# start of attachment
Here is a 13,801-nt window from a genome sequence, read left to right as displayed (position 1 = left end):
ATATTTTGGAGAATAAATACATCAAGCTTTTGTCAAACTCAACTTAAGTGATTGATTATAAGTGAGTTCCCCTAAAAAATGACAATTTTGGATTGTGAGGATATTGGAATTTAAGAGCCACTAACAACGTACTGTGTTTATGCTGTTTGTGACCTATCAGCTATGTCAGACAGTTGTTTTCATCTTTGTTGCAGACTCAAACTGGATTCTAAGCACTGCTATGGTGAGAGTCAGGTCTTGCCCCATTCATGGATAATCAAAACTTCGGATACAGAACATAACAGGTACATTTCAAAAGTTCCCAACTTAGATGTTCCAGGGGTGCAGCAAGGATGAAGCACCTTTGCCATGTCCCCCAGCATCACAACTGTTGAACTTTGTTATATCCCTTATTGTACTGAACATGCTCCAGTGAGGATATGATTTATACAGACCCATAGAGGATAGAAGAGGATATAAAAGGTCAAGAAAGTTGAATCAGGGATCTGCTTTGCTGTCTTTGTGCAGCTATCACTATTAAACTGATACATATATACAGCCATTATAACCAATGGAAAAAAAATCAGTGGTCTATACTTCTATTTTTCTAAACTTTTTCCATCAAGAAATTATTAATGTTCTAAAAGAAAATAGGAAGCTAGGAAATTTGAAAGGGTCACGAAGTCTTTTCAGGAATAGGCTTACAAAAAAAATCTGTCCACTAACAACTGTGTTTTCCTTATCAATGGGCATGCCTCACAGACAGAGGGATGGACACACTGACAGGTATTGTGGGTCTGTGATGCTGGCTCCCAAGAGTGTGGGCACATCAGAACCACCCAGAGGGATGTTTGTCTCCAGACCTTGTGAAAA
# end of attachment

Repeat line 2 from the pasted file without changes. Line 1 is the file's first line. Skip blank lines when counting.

ATATTTTGGAGAATAAATACATCAAGCTTTTGTCAAACTCAACTTAAGTGATTGATTATAAGTGAGTTCCCCTAAAAAATGACAATTTTGGATTGTGAGGATATTGGAATTTAAGAGCCACTAACAACGTACTGTGTTTATGCTGTTTGTGACCTATCAGCTATGTCAGACAGTTGTTTTCATCTTTGTTGCAGACTCAAACTGGATTCTAAGCACTGCTATGGTGAGAGTCAGGTCTTGCCCCATTCATGGATAATCAAAACTTCGGATACAGAACATAACAGGTACATTTCAAAAGTTCCCAACTTAGATGTTCCAGGGGTGCAGCAAGGATGAAGCACCTTTGCCATGTCCCCCAGCATCACAACTGTTGAACTTTGTTATATCCCTTATTGTACTGAACATGCTCCAGTGAGGATATGATTTATACAGACCCATAGAGGATAGAAGAGGATATAAAAGGTCAAGAAAGTTGAATCAGGGATCTGCTTTGCTGTCTTTGTGCAGCTATCACTATTAAACTGATACATATATACAGCCATTATAACCAATGGAAAAAAAATCAGTGGTCTATACTTCTATTTTTCTAAACTTTTTCCATCAAGAAATTATTAATGTTCTAAAAGAAAATAGGAAGCTAGGAAATTTGAAAGGGTCACGAAGTCTTTTCAGGAATAGGCTTACAAAAAAAATCTGTCCACTAACAACTGTGTTTTCCTTATCAATGGGCATGCCTCACAGACAGAGGGATGGACACACTGACAGGTATTGTGGGTCTGTGATGCTGGCTCCCAAGAGTGTGGGCACATCAGAACCACCCAGAGGGATGTTTGTCTCCAGACCTTGTGAAAA